German Artist Jan Vormann Uses Lego to Put Colorful Twist on Urban Design
MAINZ, Germany — An artist is repairing buildings and structures around the world, but he’s using colorful Legos instead of traditional bricks and mortar.
Jan Vormann, a 33-year-old sculptor from Berlin, has invested about six years traveling the planet to fix crumbling walls and buildings with multi-colored plastic toy blocks.
And now the colorful project, called Dispatchwork, has turned into a globe-spanning, voluntary design challenge.
“Dozens of organizations, foundations and strangers have already sent me photos of their repairs, which now have become a wider part of the art installation,” said Vormann, who publishes the images in an interactive map that he wants to turn into a user-run platform.
Vormann carefully chooses the objects for his “repairs,” before embarking on a creative journey.
To date, he has visited nearly 40 cities in Europe, Central America, Asia and the United States. He can use up to 20 pounds of plastic toy bricks on a project.
Many of the locations that he has visited have a historical background or a political meaning. “One idea is to juxtapose the dark history of the architecture with colorful modern elements,” Vormann told NBC News.
But Vormann is not only motivated by an “art project with a link to architecture,” he said — often times it is the interaction with bystanders.
“People go crazy and want interviews on the street with me,” he said. During an installation in Israel, children in the Jaffa district “swirled around” the group of artists, and “kept asking us when they finally can take the toys home.”
Vormann also wants to “be part of the public sphere” and to “embrace the city.” And many of his contemporary art designs are an expression of “transience.” One of his most recent works included soap bubbles.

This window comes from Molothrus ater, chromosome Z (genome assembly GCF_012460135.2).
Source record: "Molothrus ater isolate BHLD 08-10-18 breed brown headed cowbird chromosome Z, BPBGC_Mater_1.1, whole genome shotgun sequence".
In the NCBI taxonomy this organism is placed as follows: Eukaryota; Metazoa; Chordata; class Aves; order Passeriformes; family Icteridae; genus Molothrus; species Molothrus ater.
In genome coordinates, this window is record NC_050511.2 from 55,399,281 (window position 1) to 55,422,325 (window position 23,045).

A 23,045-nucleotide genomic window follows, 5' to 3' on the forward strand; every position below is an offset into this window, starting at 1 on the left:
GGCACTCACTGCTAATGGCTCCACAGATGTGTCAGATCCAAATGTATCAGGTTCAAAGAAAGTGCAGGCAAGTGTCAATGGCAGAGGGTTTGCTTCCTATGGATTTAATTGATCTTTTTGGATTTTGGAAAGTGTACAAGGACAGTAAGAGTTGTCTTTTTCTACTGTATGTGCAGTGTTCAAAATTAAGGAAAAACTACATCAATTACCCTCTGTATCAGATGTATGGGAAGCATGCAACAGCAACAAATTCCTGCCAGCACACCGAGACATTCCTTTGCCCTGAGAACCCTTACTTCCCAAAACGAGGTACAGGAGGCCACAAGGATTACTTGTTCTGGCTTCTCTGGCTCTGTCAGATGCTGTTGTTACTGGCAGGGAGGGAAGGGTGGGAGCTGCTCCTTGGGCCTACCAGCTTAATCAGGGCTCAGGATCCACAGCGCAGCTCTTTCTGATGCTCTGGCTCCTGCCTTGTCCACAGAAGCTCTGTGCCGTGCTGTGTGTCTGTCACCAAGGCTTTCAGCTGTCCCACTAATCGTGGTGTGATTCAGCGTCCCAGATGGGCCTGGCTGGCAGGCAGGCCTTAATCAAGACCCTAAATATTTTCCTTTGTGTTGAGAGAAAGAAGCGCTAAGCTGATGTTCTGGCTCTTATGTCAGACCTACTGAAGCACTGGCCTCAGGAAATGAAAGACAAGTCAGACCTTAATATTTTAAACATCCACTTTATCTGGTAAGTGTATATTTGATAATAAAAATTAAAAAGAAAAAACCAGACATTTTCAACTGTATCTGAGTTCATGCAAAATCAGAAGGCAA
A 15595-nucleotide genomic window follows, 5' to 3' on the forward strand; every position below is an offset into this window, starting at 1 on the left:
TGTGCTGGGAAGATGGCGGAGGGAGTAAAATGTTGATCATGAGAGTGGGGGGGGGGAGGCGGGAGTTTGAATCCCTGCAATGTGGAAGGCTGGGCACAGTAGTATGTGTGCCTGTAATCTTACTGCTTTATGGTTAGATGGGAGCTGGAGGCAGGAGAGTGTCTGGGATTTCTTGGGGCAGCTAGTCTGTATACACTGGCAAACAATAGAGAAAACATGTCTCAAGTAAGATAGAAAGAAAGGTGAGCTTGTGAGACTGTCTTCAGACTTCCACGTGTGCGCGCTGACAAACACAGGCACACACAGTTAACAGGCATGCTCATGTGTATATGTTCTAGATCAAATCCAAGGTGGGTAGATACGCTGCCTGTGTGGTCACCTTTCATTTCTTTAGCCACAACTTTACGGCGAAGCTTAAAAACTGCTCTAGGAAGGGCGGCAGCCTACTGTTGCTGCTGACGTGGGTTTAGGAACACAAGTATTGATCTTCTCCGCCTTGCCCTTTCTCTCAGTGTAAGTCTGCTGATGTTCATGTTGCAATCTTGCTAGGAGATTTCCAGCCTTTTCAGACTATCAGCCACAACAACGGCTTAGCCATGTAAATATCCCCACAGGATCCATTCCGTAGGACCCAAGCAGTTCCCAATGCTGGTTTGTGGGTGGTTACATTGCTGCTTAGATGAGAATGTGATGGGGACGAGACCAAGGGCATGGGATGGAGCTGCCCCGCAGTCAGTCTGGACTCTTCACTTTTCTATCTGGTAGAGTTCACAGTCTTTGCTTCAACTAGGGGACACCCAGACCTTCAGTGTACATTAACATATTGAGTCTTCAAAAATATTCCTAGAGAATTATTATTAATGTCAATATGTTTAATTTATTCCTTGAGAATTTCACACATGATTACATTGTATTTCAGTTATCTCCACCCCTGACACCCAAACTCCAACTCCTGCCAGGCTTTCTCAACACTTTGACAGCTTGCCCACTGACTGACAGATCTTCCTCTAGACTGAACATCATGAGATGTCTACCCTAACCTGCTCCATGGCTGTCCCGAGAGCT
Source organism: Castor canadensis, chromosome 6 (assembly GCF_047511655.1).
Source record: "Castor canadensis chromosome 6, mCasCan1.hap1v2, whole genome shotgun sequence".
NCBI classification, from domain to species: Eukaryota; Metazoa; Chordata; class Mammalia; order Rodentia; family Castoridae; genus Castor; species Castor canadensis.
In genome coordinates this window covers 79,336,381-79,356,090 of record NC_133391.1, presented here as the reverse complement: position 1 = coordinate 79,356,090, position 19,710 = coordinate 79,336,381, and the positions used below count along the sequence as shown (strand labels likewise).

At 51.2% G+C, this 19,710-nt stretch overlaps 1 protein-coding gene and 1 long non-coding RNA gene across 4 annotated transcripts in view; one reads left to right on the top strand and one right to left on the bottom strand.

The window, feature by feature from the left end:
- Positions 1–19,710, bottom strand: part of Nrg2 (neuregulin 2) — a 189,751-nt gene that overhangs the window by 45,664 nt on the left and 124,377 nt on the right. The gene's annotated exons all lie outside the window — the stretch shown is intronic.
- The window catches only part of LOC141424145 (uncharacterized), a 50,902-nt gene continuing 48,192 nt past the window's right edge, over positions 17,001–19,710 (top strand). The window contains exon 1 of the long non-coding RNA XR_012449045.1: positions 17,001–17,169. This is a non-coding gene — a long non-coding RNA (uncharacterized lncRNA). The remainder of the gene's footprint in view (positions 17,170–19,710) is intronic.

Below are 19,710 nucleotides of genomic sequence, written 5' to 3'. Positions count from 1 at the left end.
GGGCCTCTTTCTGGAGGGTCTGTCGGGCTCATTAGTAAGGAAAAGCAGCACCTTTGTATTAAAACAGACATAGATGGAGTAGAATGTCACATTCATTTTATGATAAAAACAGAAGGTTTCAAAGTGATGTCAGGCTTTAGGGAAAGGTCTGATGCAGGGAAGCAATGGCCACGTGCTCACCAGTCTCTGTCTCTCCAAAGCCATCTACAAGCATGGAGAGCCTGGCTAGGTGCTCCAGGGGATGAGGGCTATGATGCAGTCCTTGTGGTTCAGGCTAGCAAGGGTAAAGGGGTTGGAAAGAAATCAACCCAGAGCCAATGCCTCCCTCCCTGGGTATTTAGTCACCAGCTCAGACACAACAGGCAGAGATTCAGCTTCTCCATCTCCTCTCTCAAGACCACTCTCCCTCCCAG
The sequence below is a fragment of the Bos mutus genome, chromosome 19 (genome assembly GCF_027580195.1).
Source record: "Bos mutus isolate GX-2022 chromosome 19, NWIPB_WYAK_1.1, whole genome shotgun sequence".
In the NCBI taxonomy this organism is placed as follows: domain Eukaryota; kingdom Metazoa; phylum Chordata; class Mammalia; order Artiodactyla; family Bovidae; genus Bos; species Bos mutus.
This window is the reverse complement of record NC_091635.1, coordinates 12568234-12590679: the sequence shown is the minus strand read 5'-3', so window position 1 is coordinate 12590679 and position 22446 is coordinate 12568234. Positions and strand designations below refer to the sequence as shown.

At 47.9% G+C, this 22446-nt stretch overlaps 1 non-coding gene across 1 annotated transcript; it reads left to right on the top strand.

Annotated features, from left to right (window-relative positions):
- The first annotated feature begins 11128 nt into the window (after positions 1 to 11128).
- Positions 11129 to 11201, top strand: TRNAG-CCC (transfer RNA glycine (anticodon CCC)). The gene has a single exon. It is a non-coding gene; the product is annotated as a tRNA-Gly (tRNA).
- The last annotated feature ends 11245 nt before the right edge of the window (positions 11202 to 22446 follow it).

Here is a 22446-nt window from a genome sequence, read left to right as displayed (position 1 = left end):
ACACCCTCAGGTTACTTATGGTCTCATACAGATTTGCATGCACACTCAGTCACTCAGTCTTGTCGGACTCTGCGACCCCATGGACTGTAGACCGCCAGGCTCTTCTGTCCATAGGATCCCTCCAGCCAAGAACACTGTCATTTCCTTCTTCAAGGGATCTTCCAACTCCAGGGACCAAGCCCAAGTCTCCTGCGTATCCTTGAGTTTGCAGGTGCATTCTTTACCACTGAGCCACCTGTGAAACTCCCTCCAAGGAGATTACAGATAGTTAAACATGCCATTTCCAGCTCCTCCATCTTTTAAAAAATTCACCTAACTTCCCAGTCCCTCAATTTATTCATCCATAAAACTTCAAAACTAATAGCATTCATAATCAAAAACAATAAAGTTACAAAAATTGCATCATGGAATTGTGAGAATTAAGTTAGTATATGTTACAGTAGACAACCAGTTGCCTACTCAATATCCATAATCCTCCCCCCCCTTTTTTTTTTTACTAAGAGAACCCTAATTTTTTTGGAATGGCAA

And sometimes, he said, reactions to the installations are unexpected.
In some places, officials have interpreted Vormann’s “patchwork” as a plea for permanent repairs, according to Vormann.
“Suddenly, a few days later, my colorful toy stones were gone and the object was renovated,” he said.
#Findsam: UK kids launch search for plush dog sent to space
By Serenitie Wang, Reposted from: CNN Fri April 8, 2016 http://www.cnn.com/2016/04/08/world/findsam-plush-dog-space/index.html?sr=twCNN040916findsam-plush-dog-space0105AMStoryLink&linkId=23265148
A GoPro attached to Sam the space dog’s balloon sent home documentation of Sam’s flight.
Sam the stuffed toy dog makes his way to the edge of space
Gear sent up with him is found, but Sam is missing
(CNN)“Have you seen this dog Sam?” “It was last seen flying across Lancashire,” reads a missing dog poster showing a white cuddly toy puppy named Sam taking a selfie against a spectacular view of Earth. People in Lancashire, northwest England, are anxiously awaiting his return.